Credit: Spread on lamb covered in bacon
The city will host the European Food Guide for the first time in its history
Vancouver foodies rejoiced this week when it was announced that the Michelin Guide would be coming to the city for the first time ever.
Toronto announced the same two months ago (because they did, of course) and will become the first Canadian city to receive that honor when the stars are handed out in September.
But with Vancouver set to host the world’s best culinary guide – albeit through a process the public doesn’t always understand – we thought we’d try to predict which Vancouver restaurants might find themselves featured by the world’s most famous culinary establishment.
Let’s go to it.
Since its inception in 2017, St. Lawrence and its chef JC Poirer have amassed more appliances than Home Depot. Always busy and always in demand, the French restaurant has been the toast of the city for a few years now. It recently ranked third on the list of Canada’s 100 Best Restaurants (we’ll get to number one below), and it looks like the shoes of a star or two.
Broad street surrounded by trees
The one thing St. Lawrence might oppose is that French food isn’t exactly synonymous with Vancouver. Boulevard does not have this problem. This downtown gem focuses on seafood – often with an Asian twist – which may help when Michelin investigators look for restaurants that represent the city.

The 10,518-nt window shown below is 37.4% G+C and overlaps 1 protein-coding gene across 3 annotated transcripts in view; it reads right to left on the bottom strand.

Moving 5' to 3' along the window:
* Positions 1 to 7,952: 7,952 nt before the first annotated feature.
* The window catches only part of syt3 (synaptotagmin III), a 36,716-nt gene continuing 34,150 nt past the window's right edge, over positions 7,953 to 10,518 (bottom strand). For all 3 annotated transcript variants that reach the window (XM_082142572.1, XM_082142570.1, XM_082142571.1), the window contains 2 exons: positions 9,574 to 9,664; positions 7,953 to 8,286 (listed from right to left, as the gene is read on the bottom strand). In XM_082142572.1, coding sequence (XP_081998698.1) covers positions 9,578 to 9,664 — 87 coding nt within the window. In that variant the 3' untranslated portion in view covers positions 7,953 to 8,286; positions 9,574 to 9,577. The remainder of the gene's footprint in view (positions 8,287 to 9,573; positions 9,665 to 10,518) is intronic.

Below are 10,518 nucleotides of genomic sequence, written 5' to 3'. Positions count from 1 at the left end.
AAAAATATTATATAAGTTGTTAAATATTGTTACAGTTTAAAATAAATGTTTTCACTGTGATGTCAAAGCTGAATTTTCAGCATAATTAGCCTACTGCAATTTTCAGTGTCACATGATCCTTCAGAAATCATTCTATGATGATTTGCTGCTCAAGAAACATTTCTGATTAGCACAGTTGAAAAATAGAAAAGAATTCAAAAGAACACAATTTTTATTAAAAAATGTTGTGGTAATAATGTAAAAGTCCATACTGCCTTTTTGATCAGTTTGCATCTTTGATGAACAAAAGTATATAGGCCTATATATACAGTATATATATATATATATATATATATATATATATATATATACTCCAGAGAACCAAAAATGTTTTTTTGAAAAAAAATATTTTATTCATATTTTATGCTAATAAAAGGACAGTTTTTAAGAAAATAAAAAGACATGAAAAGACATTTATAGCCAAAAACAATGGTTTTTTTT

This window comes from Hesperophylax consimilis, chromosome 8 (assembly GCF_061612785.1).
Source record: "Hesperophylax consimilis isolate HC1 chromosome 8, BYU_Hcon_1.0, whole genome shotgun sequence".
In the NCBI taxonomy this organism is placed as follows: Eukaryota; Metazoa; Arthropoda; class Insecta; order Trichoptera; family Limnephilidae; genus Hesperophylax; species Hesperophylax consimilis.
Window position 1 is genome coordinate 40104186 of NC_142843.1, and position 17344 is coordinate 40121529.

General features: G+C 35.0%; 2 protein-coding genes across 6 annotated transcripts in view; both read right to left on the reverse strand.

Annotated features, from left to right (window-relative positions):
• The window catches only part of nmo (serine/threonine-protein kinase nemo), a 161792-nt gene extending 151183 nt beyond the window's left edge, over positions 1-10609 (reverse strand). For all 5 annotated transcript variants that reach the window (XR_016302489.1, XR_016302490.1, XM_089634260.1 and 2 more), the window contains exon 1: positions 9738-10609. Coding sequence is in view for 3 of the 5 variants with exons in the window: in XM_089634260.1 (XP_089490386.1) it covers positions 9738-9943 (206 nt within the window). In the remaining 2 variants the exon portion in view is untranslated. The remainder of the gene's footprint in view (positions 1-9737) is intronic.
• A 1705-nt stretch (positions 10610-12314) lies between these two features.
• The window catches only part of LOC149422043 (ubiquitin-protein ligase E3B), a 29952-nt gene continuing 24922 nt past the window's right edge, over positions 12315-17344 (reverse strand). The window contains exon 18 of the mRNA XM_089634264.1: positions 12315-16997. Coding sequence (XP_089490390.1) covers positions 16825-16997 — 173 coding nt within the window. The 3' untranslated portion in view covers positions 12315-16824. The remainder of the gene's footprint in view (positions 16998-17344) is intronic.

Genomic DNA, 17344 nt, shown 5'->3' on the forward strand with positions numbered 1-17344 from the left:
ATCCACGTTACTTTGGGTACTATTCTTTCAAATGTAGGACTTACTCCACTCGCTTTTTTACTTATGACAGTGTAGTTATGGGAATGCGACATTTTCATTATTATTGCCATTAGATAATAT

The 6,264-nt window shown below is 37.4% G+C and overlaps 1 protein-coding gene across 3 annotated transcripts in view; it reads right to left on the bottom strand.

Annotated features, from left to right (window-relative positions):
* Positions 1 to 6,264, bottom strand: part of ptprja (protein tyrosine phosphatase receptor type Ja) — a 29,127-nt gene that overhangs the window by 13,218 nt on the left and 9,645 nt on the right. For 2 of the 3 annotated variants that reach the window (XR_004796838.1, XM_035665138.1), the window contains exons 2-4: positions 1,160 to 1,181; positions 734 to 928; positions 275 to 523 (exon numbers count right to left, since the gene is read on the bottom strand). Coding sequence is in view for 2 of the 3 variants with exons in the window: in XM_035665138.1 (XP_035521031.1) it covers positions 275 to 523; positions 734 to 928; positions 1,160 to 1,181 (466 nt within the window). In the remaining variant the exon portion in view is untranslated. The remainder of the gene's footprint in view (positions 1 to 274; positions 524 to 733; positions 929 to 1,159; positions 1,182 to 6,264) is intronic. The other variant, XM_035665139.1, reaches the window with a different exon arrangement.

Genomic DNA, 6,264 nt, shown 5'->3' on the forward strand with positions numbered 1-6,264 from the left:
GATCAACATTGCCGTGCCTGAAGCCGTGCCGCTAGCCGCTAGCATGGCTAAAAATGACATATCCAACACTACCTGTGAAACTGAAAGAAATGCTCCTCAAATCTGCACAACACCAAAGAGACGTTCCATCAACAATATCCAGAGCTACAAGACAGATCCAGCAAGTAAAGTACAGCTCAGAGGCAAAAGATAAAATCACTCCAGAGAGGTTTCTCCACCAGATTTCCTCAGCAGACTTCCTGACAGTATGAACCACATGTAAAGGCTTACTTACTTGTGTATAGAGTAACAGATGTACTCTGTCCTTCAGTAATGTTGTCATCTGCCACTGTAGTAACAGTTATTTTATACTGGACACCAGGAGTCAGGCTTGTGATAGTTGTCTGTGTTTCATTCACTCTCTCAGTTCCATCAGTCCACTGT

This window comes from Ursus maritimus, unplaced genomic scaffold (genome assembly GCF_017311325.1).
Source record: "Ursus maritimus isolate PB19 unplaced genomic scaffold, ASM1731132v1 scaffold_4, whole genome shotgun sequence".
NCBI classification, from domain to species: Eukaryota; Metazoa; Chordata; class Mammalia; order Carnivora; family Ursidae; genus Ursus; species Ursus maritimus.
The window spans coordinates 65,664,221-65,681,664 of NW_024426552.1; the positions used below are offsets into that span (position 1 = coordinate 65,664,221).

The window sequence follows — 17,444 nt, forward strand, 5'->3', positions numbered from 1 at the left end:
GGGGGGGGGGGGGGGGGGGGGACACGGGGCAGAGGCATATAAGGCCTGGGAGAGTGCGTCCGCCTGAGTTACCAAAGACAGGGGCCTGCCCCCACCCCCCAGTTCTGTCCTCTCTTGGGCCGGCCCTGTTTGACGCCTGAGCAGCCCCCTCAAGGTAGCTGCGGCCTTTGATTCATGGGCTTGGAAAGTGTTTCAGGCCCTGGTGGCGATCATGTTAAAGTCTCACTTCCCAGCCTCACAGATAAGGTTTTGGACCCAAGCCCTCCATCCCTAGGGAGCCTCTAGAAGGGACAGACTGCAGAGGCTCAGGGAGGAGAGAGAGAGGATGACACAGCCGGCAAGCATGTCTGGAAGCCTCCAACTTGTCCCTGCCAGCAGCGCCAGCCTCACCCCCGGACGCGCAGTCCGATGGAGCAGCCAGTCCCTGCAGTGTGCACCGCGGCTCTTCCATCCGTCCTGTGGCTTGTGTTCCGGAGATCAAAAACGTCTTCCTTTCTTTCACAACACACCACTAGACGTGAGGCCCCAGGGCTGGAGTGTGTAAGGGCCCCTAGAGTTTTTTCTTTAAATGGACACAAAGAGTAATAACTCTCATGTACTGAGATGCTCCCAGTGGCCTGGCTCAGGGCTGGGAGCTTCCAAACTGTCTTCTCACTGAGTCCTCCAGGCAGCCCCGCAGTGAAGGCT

It is worth noting that when Michelin came to another city on the west coast of Los Angeles, Asian cuisine prevailed. This, combined with the emphasis the Michelin Guide often places on playing service to Boulevard’s strengths.
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Being crowned the best restaurant in Canada is nothing to sneeze at. It is said that something close to impossible has been published. With her innovation and ambition, it would be very hard to imagine the publication not getting a star, even if it was a bit quieter than some of the other candidates in town.
Good bets category
Speaking of which, although Hawksworth is no longer the obvious cream of the crop in terms of fine dining in the city as it was a few years ago, it’s still a strong advocate in terms of service, excellent food, and (especially) wine. It would be annoying if Michelin did not recognize one of the formative restaurants in the city.
Some of the country’s unique cuisine comes from Kissa Tanto’s kitchen in Chinatown. If the Michelin judges are looking for something that stands out from the pack, they will undoubtedly find it here.
Masayoshi / Togo
Michelin certainly recognizes Sushi Vancouver in some capacity, and we feel that one of these locations run by legendary chefs should be highly considered.
Dark Horse Layer
Angus An strong Thai restaurant has been serving innovative dishes in Kitsilano for over a decade now. Although not as flashy as some of the names on this list, they are certainly absolutely delicious.
We’ve only heard great things about this Italian restaurant on Commercial Drive and it has won many accolades since it opened in late 2019. Unfortunately for regular people it’s basically impossible to get in unless you line up at 5pm. harder.
Former Hawksworth chef Hector Laguna prepares exquisite dishes with the freshest ingredients in the county. Fancy cocktails don’t hurt either.
Never lower the level
Does Michelin have an “Open 24 Hours” category?